Programs also operate outside of the PFVTP. These programs are situated in community counselling centers and within some John Howard Society agencies. In some cases, these services are delivered by Family and Community Support Services, as described below. The Safe Communities Secretariat provides funding to increase and expand counselling services outside the PFVTP. (See Appendix A for a list of counselling services).

Risk assessment

Police based screening begins with the Family Violence Investigative Report, which is completed in all cases of IPV to identify offender risk and safety planning for victims. This assessment is included in the offender’s court brief. Extremely high-risk cases are referred to the Integrated Threat and Risk Management Centre (I-TRAC), a multi-disciplinary threat assessment unit that provides a range of services related to risk assessment, such as case management, safety planning, expert testimony, referrals to community resources, and specialized police units.

Probation screens all offenders for IPV using the SPIn (Service Planning Instrument). This tool identifies service needs based on risk and protective factors in the following categories: criminal history, response to supervision, aggression/violence, substance use, social influences, family, employment, attitude, social/cognitive skills, stability, and mental health. The assessment is updated every six months. Offenders are also screened using the Domestic Violence Inventory (a self-report measure which has scales in truthfulness, violence, alcohol, drugs, control, and stress coping ability). Depending on the level of risk, probation may case conference with the police domestic violence unit to address the offender’s supervision needs.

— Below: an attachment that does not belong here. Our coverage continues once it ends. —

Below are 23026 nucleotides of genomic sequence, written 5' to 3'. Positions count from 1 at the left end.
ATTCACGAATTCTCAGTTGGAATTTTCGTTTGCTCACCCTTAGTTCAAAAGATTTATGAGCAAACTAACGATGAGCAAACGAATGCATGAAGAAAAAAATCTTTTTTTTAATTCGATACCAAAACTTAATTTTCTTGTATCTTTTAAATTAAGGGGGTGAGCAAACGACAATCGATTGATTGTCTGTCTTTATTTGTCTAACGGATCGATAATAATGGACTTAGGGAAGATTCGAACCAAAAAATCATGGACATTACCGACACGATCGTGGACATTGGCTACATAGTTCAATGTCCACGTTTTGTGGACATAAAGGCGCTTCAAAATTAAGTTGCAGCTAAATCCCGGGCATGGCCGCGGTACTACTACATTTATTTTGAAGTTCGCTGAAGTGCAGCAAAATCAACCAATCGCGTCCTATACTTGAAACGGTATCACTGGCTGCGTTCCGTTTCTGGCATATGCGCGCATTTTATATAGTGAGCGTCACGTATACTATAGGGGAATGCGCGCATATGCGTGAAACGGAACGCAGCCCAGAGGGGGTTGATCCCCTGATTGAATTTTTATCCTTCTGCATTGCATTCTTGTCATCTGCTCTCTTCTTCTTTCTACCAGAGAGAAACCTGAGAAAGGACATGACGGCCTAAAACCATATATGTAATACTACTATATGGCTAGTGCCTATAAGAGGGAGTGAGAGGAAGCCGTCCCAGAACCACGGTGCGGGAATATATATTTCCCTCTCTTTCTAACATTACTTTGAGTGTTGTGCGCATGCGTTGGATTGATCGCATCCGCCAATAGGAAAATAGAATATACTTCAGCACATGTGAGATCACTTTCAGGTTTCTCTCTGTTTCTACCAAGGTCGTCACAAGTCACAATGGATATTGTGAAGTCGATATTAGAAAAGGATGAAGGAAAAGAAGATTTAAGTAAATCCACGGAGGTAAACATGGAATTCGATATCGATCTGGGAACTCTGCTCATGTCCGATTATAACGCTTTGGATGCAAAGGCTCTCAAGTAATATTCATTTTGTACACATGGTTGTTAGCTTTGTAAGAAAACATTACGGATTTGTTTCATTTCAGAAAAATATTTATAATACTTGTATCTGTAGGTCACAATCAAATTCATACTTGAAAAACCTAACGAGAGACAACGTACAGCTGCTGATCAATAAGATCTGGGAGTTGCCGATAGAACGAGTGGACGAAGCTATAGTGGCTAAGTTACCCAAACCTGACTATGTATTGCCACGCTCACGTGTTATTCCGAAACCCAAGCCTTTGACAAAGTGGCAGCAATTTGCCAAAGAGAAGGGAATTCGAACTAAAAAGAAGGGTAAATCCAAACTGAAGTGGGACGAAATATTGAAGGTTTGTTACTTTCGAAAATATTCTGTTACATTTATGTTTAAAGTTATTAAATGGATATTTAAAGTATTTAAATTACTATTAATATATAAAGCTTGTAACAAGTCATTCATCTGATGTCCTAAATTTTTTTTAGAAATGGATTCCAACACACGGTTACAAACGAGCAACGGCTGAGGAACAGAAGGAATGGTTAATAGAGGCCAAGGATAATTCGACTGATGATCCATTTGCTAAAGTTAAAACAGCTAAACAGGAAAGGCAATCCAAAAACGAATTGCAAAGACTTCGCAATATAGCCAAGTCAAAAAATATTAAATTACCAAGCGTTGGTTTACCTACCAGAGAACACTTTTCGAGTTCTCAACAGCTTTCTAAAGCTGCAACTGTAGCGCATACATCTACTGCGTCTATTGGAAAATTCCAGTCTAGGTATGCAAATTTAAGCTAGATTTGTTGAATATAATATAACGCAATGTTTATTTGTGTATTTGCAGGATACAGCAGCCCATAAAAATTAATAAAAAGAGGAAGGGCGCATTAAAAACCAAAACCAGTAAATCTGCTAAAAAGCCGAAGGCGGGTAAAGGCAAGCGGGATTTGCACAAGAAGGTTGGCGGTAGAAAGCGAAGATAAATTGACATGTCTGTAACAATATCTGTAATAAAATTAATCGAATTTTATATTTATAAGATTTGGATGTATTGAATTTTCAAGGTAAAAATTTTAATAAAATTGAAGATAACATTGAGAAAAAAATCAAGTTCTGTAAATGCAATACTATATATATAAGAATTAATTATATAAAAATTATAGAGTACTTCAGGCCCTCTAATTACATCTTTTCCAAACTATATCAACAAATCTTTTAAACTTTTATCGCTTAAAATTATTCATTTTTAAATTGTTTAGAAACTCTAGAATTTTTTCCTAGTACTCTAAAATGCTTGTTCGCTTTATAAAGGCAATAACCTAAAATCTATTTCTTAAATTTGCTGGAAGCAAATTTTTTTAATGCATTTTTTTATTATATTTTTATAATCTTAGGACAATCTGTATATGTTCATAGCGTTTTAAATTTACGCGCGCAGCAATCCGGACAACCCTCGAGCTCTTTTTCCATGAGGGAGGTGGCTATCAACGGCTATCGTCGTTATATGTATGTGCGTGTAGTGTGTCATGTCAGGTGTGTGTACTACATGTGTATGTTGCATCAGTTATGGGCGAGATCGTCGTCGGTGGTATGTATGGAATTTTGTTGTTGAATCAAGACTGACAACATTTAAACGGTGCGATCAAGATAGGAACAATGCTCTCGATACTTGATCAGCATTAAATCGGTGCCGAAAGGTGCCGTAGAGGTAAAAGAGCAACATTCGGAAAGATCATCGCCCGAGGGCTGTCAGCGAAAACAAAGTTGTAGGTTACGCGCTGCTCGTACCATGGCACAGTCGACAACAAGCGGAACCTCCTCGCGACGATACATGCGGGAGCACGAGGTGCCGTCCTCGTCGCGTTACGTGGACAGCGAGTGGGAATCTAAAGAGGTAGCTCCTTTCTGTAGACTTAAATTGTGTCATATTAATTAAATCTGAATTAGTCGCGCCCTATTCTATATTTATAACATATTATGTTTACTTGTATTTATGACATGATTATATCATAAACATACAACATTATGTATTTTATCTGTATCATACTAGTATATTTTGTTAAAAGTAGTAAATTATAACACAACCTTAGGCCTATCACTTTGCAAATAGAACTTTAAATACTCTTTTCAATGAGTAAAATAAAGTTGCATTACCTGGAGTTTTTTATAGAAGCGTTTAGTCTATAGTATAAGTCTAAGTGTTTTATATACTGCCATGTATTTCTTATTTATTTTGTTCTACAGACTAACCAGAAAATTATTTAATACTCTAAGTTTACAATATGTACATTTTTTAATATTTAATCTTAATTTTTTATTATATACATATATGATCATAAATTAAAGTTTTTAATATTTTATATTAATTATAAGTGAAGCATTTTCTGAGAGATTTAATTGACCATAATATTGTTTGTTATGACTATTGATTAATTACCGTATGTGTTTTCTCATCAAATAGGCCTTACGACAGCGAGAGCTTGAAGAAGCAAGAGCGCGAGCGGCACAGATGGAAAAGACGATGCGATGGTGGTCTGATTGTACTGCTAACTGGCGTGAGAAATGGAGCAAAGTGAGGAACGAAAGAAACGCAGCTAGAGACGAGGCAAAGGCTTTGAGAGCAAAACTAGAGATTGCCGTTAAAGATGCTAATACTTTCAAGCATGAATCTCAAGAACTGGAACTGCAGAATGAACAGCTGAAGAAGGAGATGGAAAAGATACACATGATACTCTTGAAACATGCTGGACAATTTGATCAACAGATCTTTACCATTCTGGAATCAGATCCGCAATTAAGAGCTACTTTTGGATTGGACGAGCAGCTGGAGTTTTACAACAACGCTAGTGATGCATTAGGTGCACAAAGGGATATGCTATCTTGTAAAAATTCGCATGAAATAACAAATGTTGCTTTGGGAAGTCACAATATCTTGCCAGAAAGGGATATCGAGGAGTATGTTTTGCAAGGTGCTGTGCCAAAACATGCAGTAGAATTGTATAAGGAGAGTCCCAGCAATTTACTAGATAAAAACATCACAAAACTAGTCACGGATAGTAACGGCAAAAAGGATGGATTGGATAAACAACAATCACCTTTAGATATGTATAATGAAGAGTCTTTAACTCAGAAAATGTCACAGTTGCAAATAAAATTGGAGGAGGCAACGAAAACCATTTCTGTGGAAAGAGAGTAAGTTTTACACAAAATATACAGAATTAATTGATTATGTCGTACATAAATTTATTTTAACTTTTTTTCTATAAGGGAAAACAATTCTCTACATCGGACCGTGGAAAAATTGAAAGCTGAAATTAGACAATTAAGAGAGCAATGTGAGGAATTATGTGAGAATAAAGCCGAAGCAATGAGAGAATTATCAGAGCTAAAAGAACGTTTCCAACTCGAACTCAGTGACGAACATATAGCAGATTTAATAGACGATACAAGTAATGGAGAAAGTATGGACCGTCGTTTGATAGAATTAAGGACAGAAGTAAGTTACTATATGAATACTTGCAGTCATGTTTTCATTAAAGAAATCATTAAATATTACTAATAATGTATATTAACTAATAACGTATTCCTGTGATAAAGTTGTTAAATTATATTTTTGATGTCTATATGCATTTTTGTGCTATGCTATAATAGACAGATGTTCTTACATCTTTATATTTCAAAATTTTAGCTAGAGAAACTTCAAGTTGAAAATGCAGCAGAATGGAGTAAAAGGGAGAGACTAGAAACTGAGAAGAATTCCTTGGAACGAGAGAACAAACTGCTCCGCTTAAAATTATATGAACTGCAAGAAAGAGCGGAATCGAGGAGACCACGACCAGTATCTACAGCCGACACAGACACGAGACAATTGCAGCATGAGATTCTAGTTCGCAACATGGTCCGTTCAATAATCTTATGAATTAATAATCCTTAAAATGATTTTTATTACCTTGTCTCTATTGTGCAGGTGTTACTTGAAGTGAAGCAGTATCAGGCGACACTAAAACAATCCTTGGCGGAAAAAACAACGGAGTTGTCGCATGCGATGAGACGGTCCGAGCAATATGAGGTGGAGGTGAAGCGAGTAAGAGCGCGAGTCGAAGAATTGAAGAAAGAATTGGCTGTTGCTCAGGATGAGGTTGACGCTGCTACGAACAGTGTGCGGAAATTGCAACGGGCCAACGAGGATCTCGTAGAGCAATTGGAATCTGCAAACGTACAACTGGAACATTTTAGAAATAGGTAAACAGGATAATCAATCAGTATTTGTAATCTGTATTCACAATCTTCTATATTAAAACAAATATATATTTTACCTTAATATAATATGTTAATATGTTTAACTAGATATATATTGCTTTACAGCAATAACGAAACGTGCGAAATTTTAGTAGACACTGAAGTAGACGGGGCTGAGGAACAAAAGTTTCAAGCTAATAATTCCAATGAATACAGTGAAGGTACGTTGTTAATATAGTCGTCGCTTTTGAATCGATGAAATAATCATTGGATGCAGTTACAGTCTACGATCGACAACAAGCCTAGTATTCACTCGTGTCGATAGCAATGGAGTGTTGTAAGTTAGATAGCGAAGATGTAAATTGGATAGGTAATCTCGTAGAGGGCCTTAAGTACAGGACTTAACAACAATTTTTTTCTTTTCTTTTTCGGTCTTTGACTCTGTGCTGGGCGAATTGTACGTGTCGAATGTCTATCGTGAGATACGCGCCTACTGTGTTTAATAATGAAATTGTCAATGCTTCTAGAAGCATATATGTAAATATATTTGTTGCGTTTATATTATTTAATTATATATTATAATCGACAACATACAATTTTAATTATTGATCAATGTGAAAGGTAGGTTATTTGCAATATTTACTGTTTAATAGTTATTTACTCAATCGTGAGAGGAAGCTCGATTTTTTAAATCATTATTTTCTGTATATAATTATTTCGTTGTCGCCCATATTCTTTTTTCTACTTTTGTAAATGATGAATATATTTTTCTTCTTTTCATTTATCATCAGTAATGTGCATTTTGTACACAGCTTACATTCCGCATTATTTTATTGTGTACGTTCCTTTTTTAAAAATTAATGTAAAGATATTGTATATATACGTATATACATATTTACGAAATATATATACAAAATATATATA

At the intake stage of treatment (within the PFVTP framework), participants’ risk is assessed by treatment providers using the SARA (Spousal Assault Risk Assessment Guide) and B-SAFER. Offenders are also screened for addictions and mental health issues.

Domestic Violence Court

In communities where there is a domestic violence court, offenders who admit to the facts or are convicted of an IPV-related offence are divided into two court streams according to their level of risk for recidivism. Lower risk offenders are afforded the opportunity to enter into a ‘therapeutic stream’ where they admit to the facts of the charge and complete a treatment program. If the offender agrees to enter this stream, the charge is withdrawn and the offender enters into a peace bond with conditions to keep the peace, report to probation, and attend mandated treatment. Treatment includes specialized IPV programs, substance abuse treatment and/or parenting courses.

Men who are ineligible or opt out of the ‘therapeutic option’ are mandated into treatment upon conviction. In both cases, men are monitored through conditions of their probation order.

Structure

Communities that operate within the PFVTP adhere to specific guidelines that address how information will be shared between agencies. At its inception the PFVTP working group established an agreement under which all funded agencies were able to share information (vetted by the Privacy Commissioner – Privacy Impact Assessment). Local protocols have emerged throughout the province that allow communities to work in collaboration and share information primarily with the consent of the offender, or without consent in cases of extreme risk.

Treatment